Kali's armed with a bolt-action, the first of its kind in Siege, and something players have been asking for since the game's release in 2015. The weapon is as powerful as you'd hope, not only being a one-hit kill with a headshot, but also downing players in a single shot if it hits them in the torso. Her bullets can penetrate most surfaces. So, if you line up your shot properly you can take out multiple defenders in one go. You can also punch fist-sized holes through walls, hitting players on the other side with full force.
Her rifle also has an underbarrel attachment that fires an explosive round which bores into the first surface it hits. If that's a wooden or armoured barricade, it will destroy it with the blast; if it's a reinforced wall, then the wall will stay standing but any gadgets caught in the explosion will be taken out. Because the area of effect is relatively small, these explosive rounds will need to be carefully targeted, but it still makes for an extremely powerful tool.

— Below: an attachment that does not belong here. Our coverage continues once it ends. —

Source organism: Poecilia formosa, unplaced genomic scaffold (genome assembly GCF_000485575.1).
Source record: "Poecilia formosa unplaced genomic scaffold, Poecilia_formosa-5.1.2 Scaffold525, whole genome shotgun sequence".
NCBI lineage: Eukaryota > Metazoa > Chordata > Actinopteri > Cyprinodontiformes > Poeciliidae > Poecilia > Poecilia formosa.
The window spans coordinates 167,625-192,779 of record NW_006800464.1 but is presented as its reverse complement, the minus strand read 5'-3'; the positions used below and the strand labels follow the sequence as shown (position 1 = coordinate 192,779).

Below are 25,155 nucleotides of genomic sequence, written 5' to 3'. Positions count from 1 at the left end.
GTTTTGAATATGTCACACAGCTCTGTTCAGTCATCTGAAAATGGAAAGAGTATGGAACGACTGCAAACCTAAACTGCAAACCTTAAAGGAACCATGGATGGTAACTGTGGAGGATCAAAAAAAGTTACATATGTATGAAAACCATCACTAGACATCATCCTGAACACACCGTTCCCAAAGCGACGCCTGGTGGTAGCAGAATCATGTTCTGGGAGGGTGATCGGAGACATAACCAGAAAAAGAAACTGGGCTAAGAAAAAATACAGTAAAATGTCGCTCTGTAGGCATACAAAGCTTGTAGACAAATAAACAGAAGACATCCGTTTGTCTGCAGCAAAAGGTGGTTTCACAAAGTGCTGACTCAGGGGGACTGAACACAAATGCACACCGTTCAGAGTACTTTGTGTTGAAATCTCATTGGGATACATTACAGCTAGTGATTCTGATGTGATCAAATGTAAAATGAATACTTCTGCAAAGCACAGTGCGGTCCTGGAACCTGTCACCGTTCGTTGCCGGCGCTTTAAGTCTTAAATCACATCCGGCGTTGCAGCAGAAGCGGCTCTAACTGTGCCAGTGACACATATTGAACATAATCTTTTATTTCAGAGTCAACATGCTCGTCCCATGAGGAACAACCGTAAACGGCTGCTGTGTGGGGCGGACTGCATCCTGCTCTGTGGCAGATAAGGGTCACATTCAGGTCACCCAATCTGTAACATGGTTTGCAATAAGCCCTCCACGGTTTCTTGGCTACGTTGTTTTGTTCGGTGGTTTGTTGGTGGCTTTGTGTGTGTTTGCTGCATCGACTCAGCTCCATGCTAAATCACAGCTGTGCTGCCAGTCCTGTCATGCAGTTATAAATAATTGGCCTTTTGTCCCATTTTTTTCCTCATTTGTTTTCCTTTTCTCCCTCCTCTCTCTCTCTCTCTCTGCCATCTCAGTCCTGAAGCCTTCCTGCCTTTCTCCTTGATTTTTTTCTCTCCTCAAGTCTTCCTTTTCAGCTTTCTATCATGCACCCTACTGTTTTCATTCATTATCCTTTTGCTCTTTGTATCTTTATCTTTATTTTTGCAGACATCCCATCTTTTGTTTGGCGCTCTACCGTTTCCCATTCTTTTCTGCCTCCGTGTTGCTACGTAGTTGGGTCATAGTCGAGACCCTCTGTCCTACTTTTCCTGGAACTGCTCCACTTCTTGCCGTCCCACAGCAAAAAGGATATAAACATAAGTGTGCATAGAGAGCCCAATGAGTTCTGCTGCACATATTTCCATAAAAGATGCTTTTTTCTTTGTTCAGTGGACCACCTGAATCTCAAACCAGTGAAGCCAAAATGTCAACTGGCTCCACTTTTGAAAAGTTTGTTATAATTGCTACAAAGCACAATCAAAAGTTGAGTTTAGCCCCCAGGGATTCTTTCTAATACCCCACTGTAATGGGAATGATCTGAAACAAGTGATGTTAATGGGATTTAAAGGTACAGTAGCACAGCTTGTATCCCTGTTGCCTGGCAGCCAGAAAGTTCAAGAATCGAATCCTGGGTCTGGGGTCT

What this means in terms of teamplay is that Kali can stand alongside her teammates, supporting them with high-damage covering fire, and punch holes in walls to create new firing angles on the defenders. She can also destroy gadgets and barricades to open up routes for her teammates to advance.
In one of the games I played, her weapon created surprising opportunities. I was trying to hit a defender by blind firing through a wall, creating holes with each shot. Another player on my team then dropped a remote control drone which they jumped through one of the gaps I'd made, getting a camera into the room to mark the defender for me to fire at more accurately.